Throughout a “common bubble,” there is a motif of common fluctuations that occur. These shifts in the market cause investors to base certain decisions off of the assumptions they make about why the market is altering, otherwise known as biases. While the bubble is developing, it takes a while for it to build momentum. Once the media catches wind of the investment opportunities, the prices skyrocket. These shifts are pointed out by the graph. It points out where each type of investor buys into the stock and how it effects the market. Another way to represent how a typical bubble performs is with a quote by Sir John Templeton. He states, “Bull markets are born on pessimism, grow amid skepticism, mature in optimism, and die amid euphoria.” Relating his quotation to the graph, there are two main points of pessimism at the beginning of the bubble: Take Off and Bear Trap. From Media Attention to Enthusiasm and around the buildup to the First Sell Off, there is clear skepticism. Thirdly, the optimism of the public is most palpable from the Enthusiasm to the “New Paradigm!!!”. Finally, from the “New Paradigm!!!” to Denial and from Return to “Normal” to Fear exemplifies the euphoria an investor feels as the bubble is beginning to crash. There are many human biases that are fed all through the bubble’s maturing phases and others just as distinct in the downfalls of the bubble. Each phase of the bubble from Take Off to Return to the Mean exhibits an array of biases that cause investors to act as they do.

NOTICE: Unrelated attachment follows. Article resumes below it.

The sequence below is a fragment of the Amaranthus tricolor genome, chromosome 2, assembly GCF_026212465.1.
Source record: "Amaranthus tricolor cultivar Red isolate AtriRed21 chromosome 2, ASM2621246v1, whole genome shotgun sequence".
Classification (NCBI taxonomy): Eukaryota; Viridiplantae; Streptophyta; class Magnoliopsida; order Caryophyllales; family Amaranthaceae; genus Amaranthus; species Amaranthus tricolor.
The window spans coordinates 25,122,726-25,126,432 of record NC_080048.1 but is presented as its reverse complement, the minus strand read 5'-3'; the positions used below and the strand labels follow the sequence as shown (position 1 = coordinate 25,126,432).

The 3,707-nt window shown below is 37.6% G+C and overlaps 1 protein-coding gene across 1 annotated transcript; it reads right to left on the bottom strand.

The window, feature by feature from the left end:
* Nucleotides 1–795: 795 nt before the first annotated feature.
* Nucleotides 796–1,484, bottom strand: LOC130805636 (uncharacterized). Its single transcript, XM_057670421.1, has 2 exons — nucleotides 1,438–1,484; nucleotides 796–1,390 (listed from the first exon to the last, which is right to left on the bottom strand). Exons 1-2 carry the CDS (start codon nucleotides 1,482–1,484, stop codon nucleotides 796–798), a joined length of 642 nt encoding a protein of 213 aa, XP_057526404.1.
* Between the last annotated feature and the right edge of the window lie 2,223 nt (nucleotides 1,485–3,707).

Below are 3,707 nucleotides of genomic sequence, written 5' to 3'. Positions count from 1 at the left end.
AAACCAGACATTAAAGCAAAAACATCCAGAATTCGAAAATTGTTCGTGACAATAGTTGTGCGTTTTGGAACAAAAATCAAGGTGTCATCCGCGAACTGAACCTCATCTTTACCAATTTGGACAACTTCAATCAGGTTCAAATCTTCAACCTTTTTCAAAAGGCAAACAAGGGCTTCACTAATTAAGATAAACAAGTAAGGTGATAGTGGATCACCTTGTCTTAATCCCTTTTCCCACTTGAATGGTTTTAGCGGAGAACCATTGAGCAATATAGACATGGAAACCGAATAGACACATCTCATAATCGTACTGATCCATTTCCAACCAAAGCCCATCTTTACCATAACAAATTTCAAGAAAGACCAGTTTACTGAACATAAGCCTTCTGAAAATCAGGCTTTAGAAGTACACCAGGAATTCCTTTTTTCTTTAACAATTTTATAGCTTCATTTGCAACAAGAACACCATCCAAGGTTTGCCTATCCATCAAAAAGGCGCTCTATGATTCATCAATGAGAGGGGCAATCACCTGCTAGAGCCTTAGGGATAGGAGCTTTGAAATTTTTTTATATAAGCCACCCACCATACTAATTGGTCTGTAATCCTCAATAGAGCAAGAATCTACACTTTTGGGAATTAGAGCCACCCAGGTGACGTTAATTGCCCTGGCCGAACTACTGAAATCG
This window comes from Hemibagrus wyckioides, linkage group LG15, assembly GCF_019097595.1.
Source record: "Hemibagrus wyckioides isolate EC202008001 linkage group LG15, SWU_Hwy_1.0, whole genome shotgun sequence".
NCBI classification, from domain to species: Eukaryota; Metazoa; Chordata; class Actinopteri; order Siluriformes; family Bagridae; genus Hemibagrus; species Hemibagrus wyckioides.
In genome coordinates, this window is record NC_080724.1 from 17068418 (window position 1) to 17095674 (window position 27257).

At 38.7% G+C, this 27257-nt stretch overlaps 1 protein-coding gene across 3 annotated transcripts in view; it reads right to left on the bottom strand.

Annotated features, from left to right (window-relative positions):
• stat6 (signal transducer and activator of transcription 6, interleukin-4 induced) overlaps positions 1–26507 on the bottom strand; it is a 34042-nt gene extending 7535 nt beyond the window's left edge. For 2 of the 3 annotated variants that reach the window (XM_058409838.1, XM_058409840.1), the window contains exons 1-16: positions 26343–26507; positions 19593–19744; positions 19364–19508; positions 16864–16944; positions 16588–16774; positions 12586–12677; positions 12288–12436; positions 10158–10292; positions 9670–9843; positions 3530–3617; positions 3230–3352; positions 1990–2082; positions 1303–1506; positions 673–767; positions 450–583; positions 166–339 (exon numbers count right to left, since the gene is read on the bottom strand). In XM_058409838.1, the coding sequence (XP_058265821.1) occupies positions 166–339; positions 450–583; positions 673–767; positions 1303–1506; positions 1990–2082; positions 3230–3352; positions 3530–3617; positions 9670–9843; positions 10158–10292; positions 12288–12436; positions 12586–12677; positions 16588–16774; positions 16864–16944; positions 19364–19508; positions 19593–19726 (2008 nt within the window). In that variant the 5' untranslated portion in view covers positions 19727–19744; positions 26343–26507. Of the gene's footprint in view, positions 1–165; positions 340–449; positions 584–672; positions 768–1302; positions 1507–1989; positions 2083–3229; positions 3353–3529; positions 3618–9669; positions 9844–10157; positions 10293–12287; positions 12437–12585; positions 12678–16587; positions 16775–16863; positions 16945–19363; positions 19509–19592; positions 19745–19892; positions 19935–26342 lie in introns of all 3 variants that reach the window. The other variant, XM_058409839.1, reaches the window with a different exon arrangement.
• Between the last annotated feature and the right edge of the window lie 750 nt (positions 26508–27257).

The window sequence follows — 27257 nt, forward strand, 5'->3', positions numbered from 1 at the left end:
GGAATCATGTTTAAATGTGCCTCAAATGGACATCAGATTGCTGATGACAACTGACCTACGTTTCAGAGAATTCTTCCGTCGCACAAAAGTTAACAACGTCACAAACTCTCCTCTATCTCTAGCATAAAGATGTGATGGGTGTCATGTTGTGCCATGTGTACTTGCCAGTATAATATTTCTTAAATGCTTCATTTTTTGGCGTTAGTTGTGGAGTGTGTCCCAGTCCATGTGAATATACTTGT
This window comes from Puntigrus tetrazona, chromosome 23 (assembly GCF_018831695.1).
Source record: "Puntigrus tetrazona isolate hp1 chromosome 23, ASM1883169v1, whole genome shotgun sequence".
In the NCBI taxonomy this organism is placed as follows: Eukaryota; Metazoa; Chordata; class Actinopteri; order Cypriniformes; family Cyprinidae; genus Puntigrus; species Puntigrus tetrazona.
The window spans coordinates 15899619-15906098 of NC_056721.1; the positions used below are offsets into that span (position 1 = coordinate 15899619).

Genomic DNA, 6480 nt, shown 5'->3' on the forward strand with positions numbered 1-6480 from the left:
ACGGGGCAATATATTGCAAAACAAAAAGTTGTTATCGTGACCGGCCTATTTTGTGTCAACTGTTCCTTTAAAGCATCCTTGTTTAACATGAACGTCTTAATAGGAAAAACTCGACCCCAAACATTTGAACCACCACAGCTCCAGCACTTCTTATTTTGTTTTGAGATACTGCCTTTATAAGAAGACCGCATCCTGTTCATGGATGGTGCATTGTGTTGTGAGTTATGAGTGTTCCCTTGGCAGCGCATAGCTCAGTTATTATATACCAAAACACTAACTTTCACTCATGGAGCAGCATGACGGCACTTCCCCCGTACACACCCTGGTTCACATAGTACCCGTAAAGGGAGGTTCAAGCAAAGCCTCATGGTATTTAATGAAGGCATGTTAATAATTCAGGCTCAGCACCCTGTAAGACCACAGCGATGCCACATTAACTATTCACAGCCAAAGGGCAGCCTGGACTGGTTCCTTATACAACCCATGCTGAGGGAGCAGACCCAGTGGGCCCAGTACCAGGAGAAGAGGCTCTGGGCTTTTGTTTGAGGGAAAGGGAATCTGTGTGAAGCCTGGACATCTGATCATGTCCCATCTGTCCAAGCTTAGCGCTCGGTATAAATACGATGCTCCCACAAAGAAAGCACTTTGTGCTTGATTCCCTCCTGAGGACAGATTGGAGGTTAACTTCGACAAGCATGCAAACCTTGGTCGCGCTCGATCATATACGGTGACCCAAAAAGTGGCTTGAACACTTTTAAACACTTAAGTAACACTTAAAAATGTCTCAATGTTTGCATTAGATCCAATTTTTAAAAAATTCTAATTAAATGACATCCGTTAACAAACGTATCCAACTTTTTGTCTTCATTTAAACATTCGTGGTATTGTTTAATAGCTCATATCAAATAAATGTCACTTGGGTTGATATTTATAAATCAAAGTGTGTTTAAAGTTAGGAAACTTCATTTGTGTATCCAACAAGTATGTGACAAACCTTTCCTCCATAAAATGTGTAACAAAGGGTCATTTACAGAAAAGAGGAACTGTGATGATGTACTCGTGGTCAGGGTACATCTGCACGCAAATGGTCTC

“Bull Markets are born on pessimism,” says Sir John Templeton. Pessimism is the mental attitude of seeing things with a lack of hope. Referring back to the graph, the main pessimistic phases are Take Off and Bear Trap. In most cases, investors have just come out of a small downfall or a turbulent market that they are recovering from. Once they are fully restored, investors have the habit of taking risks to gain back their wealth. “In the tulip, they found an object which enabled them to mix their love of display with the avid pursuit of wealth” (15). Tulipomania, as stated above, began after a large downfall of the economy. With wage increases and many job opportunities, the wealth was growing and so was the risk.
In the Take Off phase of Tulipomania three biases were shown: Belief Perseverance, Vividness, and Recency Effect. Belief Perseverance is the bias that given new contradicting information, one would maintain their belief despite the data. The tulips buyers knew they were buying flowers with money they did not have. They also knew the flowers they were buying currently did not exist. Even with this contradicting evidence of a definite collapse caused by nonexistent tulips and vacant wallets, the consumers kept buying, and the suppliers kept selling. Vividness and Recency Effect biases are similar. They describe the investor as recalling more knowledge about events that happened not long ago. As the investors of 1634 would most likely think of the past trepidation that occurred, and so they were ready for a prosperous, wealth filled future.